Will taxi drivers drive the electric revolution?
Irish electric car sales remain dismally small – just 622 cars out of 131,000 bought last year
Minister for Transport Shane Ross is due to announce a new €7,000 grant for taxi drivers to opt for electric cars. Photograph: Ray Ryan
Today Minister for Transport Shane Ross is set to announce a €7,000 new conversation starter for your friendly local taxi driver, to go with their opinions on politics, sport and whatever they heard on Joe Duffy just the other day. In general, the new grant for buying an electric taxi is to be welcomed. As are other proposals, such as the recently-announced zero-rate benefit in kind for business electric car usage even if the promised three-year timeframe is still just that – a promise.
Yet what exactly are we hoping to achieve with all these schemes?
The answer of “promoting the buying and use of electric cars” is the obvious, but also oblivious, one.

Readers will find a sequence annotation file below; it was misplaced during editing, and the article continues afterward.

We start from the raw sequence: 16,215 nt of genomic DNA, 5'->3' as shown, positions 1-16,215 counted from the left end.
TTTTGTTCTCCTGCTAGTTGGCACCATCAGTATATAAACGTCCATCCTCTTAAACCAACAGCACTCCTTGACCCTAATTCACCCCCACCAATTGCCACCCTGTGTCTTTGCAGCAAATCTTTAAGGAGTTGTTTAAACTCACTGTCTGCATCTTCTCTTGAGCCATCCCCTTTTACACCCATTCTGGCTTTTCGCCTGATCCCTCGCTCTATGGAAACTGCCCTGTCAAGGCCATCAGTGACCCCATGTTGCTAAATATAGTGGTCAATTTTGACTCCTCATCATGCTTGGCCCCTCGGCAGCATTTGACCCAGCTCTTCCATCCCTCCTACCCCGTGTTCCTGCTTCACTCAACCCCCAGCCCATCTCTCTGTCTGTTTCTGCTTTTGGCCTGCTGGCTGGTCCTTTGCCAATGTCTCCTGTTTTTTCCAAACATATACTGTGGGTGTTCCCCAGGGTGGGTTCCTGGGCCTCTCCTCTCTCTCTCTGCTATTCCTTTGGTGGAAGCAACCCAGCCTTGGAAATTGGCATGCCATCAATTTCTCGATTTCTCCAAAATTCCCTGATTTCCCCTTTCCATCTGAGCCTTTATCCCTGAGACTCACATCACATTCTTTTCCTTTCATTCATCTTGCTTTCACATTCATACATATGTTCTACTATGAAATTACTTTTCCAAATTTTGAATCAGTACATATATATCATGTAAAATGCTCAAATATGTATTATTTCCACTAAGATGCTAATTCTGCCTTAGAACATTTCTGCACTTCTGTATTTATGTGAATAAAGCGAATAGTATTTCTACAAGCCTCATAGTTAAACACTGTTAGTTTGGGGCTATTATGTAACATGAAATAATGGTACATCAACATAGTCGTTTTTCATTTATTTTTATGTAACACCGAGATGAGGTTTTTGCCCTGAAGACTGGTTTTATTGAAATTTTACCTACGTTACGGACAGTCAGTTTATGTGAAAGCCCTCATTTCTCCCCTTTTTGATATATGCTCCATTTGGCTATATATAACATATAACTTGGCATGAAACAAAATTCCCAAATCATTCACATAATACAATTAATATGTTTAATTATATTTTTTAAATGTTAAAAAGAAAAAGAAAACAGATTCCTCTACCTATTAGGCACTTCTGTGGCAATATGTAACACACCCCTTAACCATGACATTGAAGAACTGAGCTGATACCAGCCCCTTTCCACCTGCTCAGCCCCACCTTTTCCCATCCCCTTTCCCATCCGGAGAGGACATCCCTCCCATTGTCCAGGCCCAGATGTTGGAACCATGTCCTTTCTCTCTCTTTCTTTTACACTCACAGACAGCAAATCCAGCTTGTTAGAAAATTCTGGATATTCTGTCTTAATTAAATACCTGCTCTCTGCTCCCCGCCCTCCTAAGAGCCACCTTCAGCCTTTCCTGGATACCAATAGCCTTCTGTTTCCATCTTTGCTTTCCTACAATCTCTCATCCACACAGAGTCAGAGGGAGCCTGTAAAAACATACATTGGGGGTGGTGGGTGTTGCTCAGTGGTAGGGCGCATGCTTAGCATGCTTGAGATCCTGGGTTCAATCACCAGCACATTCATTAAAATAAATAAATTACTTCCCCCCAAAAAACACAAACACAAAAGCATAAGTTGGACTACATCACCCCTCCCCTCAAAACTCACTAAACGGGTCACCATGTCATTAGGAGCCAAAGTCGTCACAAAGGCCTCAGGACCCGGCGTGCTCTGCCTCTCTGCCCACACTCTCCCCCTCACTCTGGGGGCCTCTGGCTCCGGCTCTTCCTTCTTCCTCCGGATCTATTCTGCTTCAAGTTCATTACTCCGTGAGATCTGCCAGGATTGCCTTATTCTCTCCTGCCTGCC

Oblivious to the fact that effectively it’s subsidising the products of only a few car-makers at the moment. Nissan, VW, BMW, Tesla, Renault and Hyundai are the only brands currently offering pure-electric models for sale in the Irish market.
Oblivious to the fact that electric cars still draw their energy largely from the burning of gas, oil and coal – an electric car runs up CO2 emissions of around 80g/km when it is using the current national grid feed, which is about the same as a good hybrid and only marginally less than a good modern diesel.
Oblivious too to the fact that, thus far, electric car incentives have failed to trigger an electric car revolution. We all know that ultimately we will be driving electric cars, yet so very few of us are ready to make the leap from burning dead dinosaurs to depleting battery cells. We’re all still waiting for that next big leap.
What will it be? Norway is used as a poster child for how to grow an electric car market through incentives, but now its politicians are wrangling with how to wean buyers off such subsidies and start raising revenue through good old motor tax. Our politicians will also have to face that issue eventually.
Will putting public funds into private pockets work? It hasn’t for the past eight years since the first electric cars were launched on to Irish roads. Sales remain dismally small – just 622 cars out of 131,000 bought last year.
Perhaps it would be better to wait until the cars, with longer one-charge ranges, are more useful and useable for more people. But what to do in the meantime?